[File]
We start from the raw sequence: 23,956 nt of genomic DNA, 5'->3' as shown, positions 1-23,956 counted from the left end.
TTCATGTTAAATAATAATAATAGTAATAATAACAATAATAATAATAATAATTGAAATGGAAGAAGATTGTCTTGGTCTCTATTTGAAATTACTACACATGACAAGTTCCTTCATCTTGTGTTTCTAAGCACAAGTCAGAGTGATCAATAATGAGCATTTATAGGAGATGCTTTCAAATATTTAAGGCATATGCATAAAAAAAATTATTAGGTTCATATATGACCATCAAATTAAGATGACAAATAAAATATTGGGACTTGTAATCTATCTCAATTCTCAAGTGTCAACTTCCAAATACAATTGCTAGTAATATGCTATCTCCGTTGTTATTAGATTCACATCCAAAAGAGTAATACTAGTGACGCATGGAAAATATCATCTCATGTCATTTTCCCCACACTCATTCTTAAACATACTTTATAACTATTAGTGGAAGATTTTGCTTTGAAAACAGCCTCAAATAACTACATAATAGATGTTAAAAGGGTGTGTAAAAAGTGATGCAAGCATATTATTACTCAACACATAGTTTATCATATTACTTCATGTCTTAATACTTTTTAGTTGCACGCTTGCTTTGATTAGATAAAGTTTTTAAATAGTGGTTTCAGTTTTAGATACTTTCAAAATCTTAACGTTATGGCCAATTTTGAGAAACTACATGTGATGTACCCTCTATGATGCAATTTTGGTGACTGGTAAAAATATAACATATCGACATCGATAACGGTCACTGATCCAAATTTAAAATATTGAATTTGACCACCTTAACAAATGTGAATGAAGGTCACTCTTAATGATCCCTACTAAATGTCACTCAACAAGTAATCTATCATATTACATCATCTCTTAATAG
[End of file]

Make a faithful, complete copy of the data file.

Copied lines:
We start from the raw sequence: 23,956 nt of genomic DNA, 5'->3' as shown, positions 1-23,956 counted from the left end.
TTCATGTTAAATAATAATAATAGTAATAATAACAATAATAATAATAATAATTGAAATGGAAGAAGATTGTCTTGGTCTCTATTTGAAATTACTACACATGACAAGTTCCTTCATCTTGTGTTTCTAAGCACAAGTCAGAGTGATCAATAATGAGCATTTATAGGAGATGCTTTCAAATATTTAAGGCATATGCATAAAAAAAATTATTAGGTTCATATATGACCATCAAATTAAGATGACAAATAAAATATTGGGACTTGTAATCTATCTCAATTCTCAAGTGTCAACTTCCAAATACAATTGCTAGTAATATGCTATCTCCGTTGTTATTAGATTCACATCCAAAAGAGTAATACTAGTGACGCATGGAAAATATCATCTCATGTCATTTTCCCCACACTCATTCTTAAACATACTTTATAACTATTAGTGGAAGATTTTGCTTTGAAAACAGCCTCAAATAACTACATAATAGATGTTAAAAGGGTGTGTAAAAAGTGATGCAAGCATATTATTACTCAACACATAGTTTATCATATTACTTCATGTCTTAATACTTTTTAGTTGCACGCTTGCTTTGATTAGATAAAGTTTTTAAATAGTGGTTTCAGTTTTAGATACTTTCAAAATCTTAACGTTATGGCCAATTTTGAGAAACTACATGTGATGTACCCTCTATGATGCAATTTTGGTGACTGGTAAAAATATAACATATCGACATCGATAACGGTCACTGATCCAAATTTAAAATATTGAATTTGACCACCTTAACAAATGTGAATGAAGGTCACTCTTAATGATCCCTACTAAATGTCACTCAACAAGTAATCTATCATATTACATCATCTCTTAATAG